People - Top Tips - Empathy



This document is designed as a quick reference guide to empathy.

This will enable you to gain knowledge of a particular skill, task or process.

This means you can quickly find the key information that you need and refer to it on an ongoing basis whenever you need to refresh your knowledge.



Empathy is commonly defined as feeling or expressing emotion for another.

Since the states of mind, beliefs, and desires of others are intertwined with their emotions, one with empathy for another may often be able to more effectively define another's mode of thought and mood.

People - Top Tips - Empathy

What you need to know

Empathy is about being sensitive to the pressures and issues that surround an employee, and helping them to sort matters out for themselves. This is often referred to as counselling, although that word is also used in some companies to mean the first stage in a disciplinary process when an individual’s performance is causing concern. However, managing with empathy is about helping people to deal with a problem – often of a personal nature - before it affects their job performance enough for disciplinary action.


It is about:

     Helping people to take ownership and solve their own problems.

     Listening sympathetically to people’s problems

     Offering help, support and understanding.

     Assisting people to come to their own decisions about problems.

     Reducing tension and anxiety - they may be worried about the effect on their work.


It is not about solving people’s problems for them!

People - Top Tips - Empathy

What you need to know

The discussion process

Often you won’t get a chance to prepare for this kind of discussion; the first you know about it is when a colleague says ‘Have you got a minute?’ If this happens, find a quiet place and ensure that you won’t be interrupted; if necessary consider asking the person if it can wait a few minutes while you find such a place. Bear in mind that the other person may have had to build up courage to approach you in the first place, so keep delays to a minimum.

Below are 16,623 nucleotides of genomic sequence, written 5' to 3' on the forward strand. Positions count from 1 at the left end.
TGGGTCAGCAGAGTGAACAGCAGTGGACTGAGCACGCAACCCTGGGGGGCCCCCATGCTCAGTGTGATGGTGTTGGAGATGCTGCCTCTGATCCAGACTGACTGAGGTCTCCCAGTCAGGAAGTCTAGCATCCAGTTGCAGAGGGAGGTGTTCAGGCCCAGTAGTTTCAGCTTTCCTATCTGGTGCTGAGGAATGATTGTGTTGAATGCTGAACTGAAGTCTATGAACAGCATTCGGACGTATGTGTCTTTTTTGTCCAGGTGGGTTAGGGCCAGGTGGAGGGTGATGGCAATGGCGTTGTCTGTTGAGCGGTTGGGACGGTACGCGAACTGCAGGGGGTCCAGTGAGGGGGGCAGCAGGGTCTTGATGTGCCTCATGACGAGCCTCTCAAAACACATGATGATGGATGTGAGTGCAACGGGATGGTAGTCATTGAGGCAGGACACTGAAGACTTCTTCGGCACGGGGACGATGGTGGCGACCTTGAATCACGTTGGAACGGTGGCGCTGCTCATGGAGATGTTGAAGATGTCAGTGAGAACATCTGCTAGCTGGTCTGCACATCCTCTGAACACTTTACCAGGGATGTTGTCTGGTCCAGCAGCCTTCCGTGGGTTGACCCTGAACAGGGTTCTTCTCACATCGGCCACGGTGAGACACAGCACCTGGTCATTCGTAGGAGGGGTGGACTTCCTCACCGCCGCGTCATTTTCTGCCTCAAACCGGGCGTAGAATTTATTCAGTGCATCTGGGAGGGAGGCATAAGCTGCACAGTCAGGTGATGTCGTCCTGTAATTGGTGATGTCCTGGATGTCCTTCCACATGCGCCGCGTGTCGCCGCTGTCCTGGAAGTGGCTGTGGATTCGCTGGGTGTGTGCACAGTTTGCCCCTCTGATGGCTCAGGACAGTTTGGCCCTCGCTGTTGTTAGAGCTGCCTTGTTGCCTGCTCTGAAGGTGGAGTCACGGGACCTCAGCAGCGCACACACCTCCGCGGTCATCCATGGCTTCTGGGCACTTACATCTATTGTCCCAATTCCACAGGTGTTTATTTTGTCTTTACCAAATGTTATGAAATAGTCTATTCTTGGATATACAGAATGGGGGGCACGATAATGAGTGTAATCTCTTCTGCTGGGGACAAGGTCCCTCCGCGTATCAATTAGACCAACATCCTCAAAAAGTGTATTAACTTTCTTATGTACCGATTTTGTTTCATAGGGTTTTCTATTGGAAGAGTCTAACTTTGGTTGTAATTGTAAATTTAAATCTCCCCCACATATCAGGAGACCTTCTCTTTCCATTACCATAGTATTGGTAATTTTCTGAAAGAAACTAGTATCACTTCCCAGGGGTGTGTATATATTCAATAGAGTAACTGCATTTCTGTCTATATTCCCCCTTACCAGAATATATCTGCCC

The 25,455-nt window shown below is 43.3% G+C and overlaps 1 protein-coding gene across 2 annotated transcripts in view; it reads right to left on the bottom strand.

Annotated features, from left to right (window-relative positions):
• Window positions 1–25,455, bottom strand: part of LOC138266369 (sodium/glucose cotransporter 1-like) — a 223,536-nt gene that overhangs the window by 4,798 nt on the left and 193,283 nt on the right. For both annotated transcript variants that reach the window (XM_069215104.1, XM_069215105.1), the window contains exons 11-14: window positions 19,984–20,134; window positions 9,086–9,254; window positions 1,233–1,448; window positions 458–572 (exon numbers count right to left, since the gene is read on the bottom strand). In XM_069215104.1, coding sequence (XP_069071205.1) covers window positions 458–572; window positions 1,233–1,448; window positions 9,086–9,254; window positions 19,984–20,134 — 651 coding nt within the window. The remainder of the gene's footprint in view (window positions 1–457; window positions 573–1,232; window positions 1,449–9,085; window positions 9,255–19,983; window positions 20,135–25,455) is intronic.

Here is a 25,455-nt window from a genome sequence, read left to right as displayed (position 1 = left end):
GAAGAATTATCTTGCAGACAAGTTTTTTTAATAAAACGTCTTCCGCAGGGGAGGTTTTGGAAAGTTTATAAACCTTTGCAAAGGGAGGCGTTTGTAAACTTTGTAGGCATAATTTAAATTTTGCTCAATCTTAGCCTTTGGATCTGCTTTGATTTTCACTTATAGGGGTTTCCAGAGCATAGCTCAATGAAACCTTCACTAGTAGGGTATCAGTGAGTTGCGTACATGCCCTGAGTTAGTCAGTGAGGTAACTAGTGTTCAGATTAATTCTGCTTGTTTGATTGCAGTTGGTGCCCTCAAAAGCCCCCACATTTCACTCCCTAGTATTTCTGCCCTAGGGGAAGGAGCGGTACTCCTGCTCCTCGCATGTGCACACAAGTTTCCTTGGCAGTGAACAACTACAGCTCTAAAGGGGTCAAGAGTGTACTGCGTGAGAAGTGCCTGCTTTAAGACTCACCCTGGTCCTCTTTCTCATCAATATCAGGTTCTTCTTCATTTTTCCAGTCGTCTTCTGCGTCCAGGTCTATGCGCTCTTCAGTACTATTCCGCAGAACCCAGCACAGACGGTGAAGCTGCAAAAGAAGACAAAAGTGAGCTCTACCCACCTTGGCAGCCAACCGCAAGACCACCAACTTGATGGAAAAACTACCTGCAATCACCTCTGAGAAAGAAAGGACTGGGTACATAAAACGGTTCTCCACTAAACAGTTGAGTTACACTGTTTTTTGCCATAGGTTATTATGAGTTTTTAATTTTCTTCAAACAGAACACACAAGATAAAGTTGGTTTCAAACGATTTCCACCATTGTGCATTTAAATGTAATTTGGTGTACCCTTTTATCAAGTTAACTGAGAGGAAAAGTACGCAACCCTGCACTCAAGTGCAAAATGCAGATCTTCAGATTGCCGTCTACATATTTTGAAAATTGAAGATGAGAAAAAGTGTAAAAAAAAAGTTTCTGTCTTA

Sometimes you may notice changes in the behaviour or performance of a colleague, which may alert you to the possibility that there is a problem, and you may choose to raise it with them; ‘I’ve noticed you don’t seem yourself this week. Is there anything I can do to help?’

The conversation itself breaks down into four stages, reflecting the skills you will need:


During this stage your role is to create the right mood - this should be an open and supportive environment - to listen, and to gently draw out the relevant facts.

     Reassure your colleague that the discussion is totally confidential – and keep it so.

     Be sensitive to their emotional state – this may show itself in agitated body language, or faster or louder speech.

     Be patient – they may take time to get to the point.

     Help them to talk and bring out the relevant facts of the issue

     Concentrate on listening and show you are doing so, with plenty of eye contact, nods, appropriate facial expressions, and ‘mmms’ and ‘uh-huhs’.

     Question sensitively and don’t probe unnecessarily – you are not there to find out all the juicy facts of a crisis.

     Don’t judge or criticise, even if what you hear shocks you, or you disagree with it.

     Set aside your own personal prejudices and views.

     Avoid asking a direct ‘Why?’ as this may make the person defensive; instead use a question such as ‘What makes you think that?’

     Show empathy: ‘That must have upset you a lot’ or ‘I see why you feel like that’.

     Let the other person do most of the talking.



During this stage your role is to summarise and reflect back what the person has told you, so that they can clarify the issue in their own mind, and you can understand what this is.